Goals of Research Process
- Finding correlations not causal relationships
- gather data, find patterns, generate theories, test hypothesis
- Requires that each cultural trait be evaluated in the context of it's own culture
- Value-free sociology (Weber)
The belief that your own culture is the standard
- Statuses are the characters in the play
- Roles are the scripts
- A specialized position within a group or structure
- Ascribed or achieved
- Sets of norms specifying the rights and obligations associated with a status
- A bundle of norms
- The recurrent patterns of relationships
- Group, status, role, institution
What are the four structures of relationships?
Explaination that admits the act in question was wrong, but claims they couldn't help it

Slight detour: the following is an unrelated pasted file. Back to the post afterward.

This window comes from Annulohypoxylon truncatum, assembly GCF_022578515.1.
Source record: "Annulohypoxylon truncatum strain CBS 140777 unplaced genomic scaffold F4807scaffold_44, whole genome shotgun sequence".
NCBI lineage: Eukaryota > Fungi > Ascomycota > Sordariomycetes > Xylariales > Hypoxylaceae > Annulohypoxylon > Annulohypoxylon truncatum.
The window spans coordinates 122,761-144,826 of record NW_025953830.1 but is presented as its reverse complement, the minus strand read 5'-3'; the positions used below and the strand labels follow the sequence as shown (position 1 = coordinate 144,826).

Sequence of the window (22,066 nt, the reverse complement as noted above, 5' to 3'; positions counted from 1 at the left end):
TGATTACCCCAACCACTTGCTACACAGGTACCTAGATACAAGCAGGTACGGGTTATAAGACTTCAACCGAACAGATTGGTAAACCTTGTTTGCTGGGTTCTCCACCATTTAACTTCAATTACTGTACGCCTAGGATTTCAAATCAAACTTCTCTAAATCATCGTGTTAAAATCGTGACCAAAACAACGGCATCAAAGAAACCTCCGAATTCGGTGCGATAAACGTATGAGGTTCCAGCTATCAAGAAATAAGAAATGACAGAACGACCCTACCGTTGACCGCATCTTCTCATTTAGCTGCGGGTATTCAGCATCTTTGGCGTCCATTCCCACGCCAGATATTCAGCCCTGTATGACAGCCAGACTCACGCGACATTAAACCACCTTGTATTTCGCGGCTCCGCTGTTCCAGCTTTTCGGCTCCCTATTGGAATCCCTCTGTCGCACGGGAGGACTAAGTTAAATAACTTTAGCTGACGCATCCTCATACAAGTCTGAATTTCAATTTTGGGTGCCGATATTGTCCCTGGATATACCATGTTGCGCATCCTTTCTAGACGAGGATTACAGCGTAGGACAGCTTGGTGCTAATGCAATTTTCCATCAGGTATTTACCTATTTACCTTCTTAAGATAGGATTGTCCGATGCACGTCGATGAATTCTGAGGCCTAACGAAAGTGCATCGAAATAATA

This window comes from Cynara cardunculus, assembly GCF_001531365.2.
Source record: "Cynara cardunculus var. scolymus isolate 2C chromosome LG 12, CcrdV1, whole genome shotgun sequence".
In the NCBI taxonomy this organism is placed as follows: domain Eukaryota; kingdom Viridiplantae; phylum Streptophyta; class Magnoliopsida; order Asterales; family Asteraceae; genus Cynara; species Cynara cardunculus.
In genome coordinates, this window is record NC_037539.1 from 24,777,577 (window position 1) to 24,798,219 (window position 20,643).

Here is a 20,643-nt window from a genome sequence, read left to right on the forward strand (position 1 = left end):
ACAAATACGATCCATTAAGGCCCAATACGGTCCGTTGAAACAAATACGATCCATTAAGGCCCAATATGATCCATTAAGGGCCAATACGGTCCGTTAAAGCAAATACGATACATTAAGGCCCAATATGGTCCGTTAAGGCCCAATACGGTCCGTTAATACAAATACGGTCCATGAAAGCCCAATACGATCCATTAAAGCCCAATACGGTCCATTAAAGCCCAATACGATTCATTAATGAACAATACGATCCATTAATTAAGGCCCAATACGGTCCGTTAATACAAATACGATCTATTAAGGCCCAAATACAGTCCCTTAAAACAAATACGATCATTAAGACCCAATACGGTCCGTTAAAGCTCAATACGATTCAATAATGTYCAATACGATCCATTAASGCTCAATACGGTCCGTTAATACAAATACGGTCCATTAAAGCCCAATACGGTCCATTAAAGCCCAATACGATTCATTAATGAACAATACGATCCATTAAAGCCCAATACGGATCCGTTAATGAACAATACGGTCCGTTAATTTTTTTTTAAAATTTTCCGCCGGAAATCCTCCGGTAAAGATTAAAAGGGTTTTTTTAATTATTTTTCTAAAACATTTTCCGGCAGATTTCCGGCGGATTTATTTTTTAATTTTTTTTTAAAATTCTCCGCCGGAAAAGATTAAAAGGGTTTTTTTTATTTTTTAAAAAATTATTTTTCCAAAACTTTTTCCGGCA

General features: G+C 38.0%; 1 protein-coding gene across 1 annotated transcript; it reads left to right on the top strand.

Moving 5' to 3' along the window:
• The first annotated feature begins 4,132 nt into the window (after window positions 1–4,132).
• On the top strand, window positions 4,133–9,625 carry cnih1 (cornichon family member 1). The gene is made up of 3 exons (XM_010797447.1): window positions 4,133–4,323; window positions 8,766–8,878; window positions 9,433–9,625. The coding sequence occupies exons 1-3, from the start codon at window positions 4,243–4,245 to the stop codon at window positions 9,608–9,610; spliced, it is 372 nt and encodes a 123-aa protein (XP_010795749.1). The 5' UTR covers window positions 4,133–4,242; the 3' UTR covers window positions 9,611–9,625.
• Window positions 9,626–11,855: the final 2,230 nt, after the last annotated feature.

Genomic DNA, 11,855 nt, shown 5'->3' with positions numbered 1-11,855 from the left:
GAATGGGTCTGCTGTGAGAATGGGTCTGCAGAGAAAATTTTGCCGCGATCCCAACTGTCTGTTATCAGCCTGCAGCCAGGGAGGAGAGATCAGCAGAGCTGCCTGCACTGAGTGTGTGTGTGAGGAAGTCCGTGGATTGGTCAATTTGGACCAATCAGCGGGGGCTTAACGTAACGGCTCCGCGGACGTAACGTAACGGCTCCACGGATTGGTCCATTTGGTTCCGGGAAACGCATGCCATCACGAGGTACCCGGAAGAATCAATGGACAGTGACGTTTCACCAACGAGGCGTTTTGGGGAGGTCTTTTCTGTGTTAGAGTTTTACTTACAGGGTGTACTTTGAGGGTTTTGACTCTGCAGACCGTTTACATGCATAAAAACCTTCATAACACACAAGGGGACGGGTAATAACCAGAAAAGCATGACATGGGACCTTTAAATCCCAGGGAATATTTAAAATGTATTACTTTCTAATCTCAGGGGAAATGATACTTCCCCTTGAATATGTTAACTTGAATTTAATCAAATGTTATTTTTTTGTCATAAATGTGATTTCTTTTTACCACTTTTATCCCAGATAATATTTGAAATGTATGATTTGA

Admits that they had choice in the decision, but seeks to explain reason
- Explanation of unexpected behavior
- Excuse, justification, disclaimers
- Happens before behavior
- verbal device employed in advance to ward off doubts and negative reactions that might result from one's conduct
Identity Salience Hierarchy
Ranking of an individuals various role identities in order of their importance to him/her
What are the 4 Social Processes of groups?
Social Process: Exchange
- Voluntary, all parties expect a reward
- Norm of reciprocity
Social Process: Cooperation
group works together to achieve shared goals
Social Process: Competition
A struggle over scarce resources regulated by shared rules